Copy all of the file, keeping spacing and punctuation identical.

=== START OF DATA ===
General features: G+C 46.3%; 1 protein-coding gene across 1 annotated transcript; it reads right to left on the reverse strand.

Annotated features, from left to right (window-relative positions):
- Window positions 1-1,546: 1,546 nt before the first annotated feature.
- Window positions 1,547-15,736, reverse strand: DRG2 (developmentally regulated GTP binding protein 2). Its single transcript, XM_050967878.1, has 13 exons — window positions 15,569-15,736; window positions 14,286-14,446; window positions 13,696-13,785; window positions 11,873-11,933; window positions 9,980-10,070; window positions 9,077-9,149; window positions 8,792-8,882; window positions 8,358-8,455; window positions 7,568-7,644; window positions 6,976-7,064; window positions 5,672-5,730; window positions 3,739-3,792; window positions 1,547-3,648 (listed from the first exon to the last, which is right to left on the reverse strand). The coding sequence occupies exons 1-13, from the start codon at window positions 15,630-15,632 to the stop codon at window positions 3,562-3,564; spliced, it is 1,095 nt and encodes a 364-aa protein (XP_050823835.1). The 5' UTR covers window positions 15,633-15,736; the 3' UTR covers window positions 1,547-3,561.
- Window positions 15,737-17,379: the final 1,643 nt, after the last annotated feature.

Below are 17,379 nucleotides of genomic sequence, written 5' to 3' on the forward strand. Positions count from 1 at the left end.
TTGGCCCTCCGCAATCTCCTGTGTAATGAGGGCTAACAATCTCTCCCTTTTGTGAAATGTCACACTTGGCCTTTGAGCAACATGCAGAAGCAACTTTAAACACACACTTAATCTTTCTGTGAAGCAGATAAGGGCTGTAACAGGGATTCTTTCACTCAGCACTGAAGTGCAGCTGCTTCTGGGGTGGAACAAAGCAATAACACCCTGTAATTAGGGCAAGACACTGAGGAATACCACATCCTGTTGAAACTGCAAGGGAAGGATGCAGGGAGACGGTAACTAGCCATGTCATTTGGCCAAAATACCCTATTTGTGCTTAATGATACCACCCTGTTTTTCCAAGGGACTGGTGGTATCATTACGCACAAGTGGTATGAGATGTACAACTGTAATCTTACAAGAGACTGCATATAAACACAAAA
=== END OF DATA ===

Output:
General features: G+C 46.3%; 1 protein-coding gene across 1 annotated transcript; it reads right to left on the reverse strand.

Annotated features, from left to right (window-relative positions):
- Window positions 1-1,546: 1,546 nt before the first annotated feature.
- Window positions 1,547-15,736, reverse strand: DRG2 (developmentally regulated GTP binding protein 2). Its single transcript, XM_050967878.1, has 13 exons — window positions 15,569-15,736; window positions 14,286-14,446; window positions 13,696-13,785; window positions 11,873-11,933; window positions 9,980-10,070; window positions 9,077-9,149; window positions 8,792-8,882; window positions 8,358-8,455; window positions 7,568-7,644; window positions 6,976-7,064; window positions 5,672-5,730; window positions 3,739-3,792; window positions 1,547-3,648 (listed from the first exon to the last, which is right to left on the reverse strand). The coding sequence occupies exons 1-13, from the start codon at window positions 15,630-15,632 to the stop codon at window positions 3,562-3,564; spliced, it is 1,095 nt and encodes a 364-aa protein (XP_050823835.1). The 5' UTR covers window positions 15,633-15,736; the 3' UTR covers window positions 1,547-3,561.
- Window positions 15,737-17,379: the final 1,643 nt, after the last annotated feature.

Below are 17,379 nucleotides of genomic sequence, written 5' to 3' on the forward strand. Positions count from 1 at the left end.
TTGGCCCTCCGCAATCTCCTGTGTAATGAGGGCTAACAATCTCTCCCTTTTGTGAAATGTCACACTTGGCCTTTGAGCAACATGCAGAAGCAACTTTAAACACACACTTAATCTTTCTGTGAAGCAGATAAGGGCTGTAACAGGGATTCTTTCACTCAGCACTGAAGTGCAGCTGCTTCTGGGGTGGAACAAAGCAATAACACCCTGTAATTAGGGCAAGACACTGAGGAATACCACATCCTGTTGAAACTGCAAGGGAAGGATGCAGGGAGACGGTAACTAGCCATGTCATTTGGCCAAAATACCCTATTTGTGCTTAATGATACCACCCTGTTTTTCCAAGGGACTGGTGGTATCATTACGCACAAGTGGTATGAGATGTACAACTGTAATCTTACAAGAGACTGCATATAAACACAAAA